In 2020, design should be about an assemblage of the latest climate change science, information technologies, engineering and material culture.

For those not in education, the answer lies outside traditional commercial relationships. I imagine small groups of people who met randomly (and didn’t just go to univesrity together) doing work together with the support of patrons and showing it off in exhibitions, blogging about it online, offline, everywhere. There is almost no real space for radical new ideas in the existing client/designer relations, so a designer has to step outside of it. They have to talk about their work to others, such as at the upcoming London Climate Action Week, or COP26, or even start their own company.

Culture change happens when you do things differently—at the very edge of what is monetizable. It’s not about startups either. It’s about ideas and making sure those ideas have impact, and exist in the world long enough for habits to change, for culture to change and then (and only then) for markets and economies to change. It’s a long road, but one we all have to prepare for.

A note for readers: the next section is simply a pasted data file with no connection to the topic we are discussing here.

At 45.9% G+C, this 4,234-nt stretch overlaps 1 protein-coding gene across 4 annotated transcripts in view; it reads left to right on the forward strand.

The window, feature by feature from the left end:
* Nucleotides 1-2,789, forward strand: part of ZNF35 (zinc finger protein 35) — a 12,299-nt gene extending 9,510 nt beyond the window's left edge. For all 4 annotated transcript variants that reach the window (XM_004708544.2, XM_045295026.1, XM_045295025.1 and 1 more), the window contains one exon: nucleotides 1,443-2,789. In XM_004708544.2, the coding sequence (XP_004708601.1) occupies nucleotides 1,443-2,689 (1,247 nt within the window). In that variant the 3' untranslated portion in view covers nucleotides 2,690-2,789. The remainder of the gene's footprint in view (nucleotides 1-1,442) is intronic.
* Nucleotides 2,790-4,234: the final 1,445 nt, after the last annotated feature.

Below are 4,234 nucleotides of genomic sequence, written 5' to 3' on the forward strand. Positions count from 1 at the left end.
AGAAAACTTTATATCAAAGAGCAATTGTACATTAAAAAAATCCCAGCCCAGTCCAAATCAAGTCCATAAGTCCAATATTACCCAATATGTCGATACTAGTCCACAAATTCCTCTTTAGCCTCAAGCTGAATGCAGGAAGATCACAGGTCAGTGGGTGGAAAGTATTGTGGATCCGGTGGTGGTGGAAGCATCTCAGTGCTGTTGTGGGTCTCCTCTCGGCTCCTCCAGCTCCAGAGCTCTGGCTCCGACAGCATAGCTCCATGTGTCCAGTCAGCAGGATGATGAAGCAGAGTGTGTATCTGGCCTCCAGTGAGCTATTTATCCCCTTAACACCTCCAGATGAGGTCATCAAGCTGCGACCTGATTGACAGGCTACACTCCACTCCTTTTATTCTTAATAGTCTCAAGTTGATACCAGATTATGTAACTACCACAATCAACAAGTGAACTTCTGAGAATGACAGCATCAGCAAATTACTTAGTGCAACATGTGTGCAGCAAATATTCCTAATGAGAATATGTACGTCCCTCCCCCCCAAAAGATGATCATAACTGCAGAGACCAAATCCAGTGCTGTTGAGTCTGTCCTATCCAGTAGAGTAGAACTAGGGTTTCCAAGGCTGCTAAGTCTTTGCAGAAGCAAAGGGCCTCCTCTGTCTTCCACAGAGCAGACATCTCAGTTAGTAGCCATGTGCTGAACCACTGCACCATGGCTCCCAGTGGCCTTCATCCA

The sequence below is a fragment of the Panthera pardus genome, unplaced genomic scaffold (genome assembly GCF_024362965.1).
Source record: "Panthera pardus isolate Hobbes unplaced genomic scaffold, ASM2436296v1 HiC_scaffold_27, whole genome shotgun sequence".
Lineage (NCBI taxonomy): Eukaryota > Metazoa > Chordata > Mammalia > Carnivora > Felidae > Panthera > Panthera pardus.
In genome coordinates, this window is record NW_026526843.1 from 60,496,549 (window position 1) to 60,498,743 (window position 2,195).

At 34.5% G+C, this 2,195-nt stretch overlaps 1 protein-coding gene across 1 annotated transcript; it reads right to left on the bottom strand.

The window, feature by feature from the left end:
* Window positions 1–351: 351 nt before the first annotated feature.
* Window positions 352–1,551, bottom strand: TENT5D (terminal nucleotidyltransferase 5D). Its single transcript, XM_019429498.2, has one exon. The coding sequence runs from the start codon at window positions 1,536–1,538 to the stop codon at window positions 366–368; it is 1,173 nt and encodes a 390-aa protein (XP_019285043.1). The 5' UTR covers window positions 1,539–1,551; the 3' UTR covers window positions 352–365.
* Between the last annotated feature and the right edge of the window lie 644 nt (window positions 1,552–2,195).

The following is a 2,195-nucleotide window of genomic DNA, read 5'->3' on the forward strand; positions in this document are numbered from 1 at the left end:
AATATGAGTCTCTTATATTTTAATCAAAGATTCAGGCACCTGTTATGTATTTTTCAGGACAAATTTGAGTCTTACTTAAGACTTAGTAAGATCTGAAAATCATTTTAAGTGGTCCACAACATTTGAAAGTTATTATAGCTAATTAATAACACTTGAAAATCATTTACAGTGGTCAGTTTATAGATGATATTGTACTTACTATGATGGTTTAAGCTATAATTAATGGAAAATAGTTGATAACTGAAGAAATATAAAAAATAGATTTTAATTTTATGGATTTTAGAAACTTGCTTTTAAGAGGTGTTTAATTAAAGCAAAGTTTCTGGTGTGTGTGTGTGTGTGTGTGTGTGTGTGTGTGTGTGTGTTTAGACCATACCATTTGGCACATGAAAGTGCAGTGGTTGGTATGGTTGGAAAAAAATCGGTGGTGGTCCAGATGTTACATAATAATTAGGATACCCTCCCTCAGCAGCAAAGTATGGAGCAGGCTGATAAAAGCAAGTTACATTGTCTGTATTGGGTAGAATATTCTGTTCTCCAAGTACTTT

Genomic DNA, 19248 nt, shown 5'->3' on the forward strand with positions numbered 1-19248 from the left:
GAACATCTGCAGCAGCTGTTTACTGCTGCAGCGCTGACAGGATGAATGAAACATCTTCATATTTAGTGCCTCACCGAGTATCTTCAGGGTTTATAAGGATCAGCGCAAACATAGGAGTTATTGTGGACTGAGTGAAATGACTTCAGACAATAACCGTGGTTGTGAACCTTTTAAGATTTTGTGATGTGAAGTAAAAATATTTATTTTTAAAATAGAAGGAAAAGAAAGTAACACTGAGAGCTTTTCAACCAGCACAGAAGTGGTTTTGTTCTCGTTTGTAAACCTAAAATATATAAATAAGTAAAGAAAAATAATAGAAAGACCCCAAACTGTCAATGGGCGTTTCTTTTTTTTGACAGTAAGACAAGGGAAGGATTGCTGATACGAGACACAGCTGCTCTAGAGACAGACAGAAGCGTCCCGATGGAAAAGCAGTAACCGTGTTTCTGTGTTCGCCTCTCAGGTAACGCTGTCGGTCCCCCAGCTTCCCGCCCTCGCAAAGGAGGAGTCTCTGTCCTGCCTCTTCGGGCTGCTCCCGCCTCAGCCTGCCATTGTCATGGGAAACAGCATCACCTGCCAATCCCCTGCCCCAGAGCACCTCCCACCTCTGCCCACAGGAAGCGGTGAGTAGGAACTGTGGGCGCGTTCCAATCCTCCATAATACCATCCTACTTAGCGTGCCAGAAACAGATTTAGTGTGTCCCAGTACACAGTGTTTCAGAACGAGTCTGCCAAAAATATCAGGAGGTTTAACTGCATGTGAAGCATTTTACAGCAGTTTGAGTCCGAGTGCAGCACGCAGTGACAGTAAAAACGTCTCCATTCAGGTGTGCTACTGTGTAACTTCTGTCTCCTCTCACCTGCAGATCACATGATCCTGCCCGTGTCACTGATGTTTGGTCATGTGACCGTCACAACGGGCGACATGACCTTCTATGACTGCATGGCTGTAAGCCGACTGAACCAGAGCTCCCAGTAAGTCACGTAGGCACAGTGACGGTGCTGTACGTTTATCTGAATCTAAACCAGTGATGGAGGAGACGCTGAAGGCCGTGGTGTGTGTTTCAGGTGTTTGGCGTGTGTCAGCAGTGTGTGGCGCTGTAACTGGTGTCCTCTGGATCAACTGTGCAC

The challenges ahead might also still be there by the time we retire. It has taken over 100 years for electrification to reach most parts of the world, so should we expect the kind of global change we want to take another hundred? Habits die hard, but they do eventually die, and we can help make it happen. 

About the author

Alexandra Deschamps-Sonsino is a leading expert on designing smart products and the founder of the Low Carbon Institute, a two-week climate change themed residency for creative people (applications open for summer 2021). This article is based on a talk she gave to students in Darmstadt where she critiques design education and calls on young designers to tackle the climate crisis through their work.